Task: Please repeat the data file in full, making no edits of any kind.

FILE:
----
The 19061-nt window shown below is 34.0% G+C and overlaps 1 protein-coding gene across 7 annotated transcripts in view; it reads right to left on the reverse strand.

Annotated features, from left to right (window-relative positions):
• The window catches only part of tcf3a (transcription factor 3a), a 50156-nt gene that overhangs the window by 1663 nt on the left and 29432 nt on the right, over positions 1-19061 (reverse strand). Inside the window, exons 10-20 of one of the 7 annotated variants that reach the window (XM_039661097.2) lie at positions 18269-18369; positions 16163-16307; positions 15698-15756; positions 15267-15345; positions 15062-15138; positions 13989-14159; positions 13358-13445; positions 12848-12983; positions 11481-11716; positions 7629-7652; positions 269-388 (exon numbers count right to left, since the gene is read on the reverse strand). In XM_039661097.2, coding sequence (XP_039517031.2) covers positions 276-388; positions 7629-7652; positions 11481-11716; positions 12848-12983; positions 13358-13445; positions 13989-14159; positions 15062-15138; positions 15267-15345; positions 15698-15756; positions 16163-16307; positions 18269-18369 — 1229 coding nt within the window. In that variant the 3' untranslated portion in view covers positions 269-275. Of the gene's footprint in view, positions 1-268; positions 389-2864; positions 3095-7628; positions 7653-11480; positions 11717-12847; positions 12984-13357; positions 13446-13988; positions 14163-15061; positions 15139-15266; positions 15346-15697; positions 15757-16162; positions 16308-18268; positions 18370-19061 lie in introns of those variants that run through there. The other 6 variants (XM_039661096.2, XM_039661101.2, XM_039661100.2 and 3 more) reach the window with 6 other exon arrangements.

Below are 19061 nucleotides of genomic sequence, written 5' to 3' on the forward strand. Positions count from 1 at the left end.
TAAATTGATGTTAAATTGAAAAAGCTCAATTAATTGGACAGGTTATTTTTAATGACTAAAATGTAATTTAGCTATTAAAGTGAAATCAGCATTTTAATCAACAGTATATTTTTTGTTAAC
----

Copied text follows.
The 19061-nt window shown below is 34.0% G+C and overlaps 1 protein-coding gene across 7 annotated transcripts in view; it reads right to left on the reverse strand.

Annotated features, from left to right (window-relative positions):
• The window catches only part of tcf3a (transcription factor 3a), a 50156-nt gene that overhangs the window by 1663 nt on the left and 29432 nt on the right, over positions 1-19061 (reverse strand). Inside the window, exons 10-20 of one of the 7 annotated variants that reach the window (XM_039661097.2) lie at positions 18269-18369; positions 16163-16307; positions 15698-15756; positions 15267-15345; positions 15062-15138; positions 13989-14159; positions 13358-13445; positions 12848-12983; positions 11481-11716; positions 7629-7652; positions 269-388 (exon numbers count right to left, since the gene is read on the reverse strand). In XM_039661097.2, coding sequence (XP_039517031.2) covers positions 276-388; positions 7629-7652; positions 11481-11716; positions 12848-12983; positions 13358-13445; positions 13989-14159; positions 15062-15138; positions 15267-15345; positions 15698-15756; positions 16163-16307; positions 18269-18369 — 1229 coding nt within the window. In that variant the 3' untranslated portion in view covers positions 269-275. Of the gene's footprint in view, positions 1-268; positions 389-2864; positions 3095-7628; positions 7653-11480; positions 11717-12847; positions 12984-13357; positions 13446-13988; positions 14163-15061; positions 15139-15266; positions 15346-15697; positions 15757-16162; positions 16308-18268; positions 18370-19061 lie in introns of those variants that run through there. The other 6 variants (XM_039661096.2, XM_039661101.2, XM_039661100.2 and 3 more) reach the window with 6 other exon arrangements.

Below are 19061 nucleotides of genomic sequence, written 5' to 3' on the forward strand. Positions count from 1 at the left end.
TAAATTGATGTTAAATTGAAAAAGCTCAATTAATTGGACAGGTTATTTTTAATGACTAAAATGTAATTTAGCTATTAAAGTGAAATCAGCATTTTAATCAACAGTATATTTTTTGTTAAC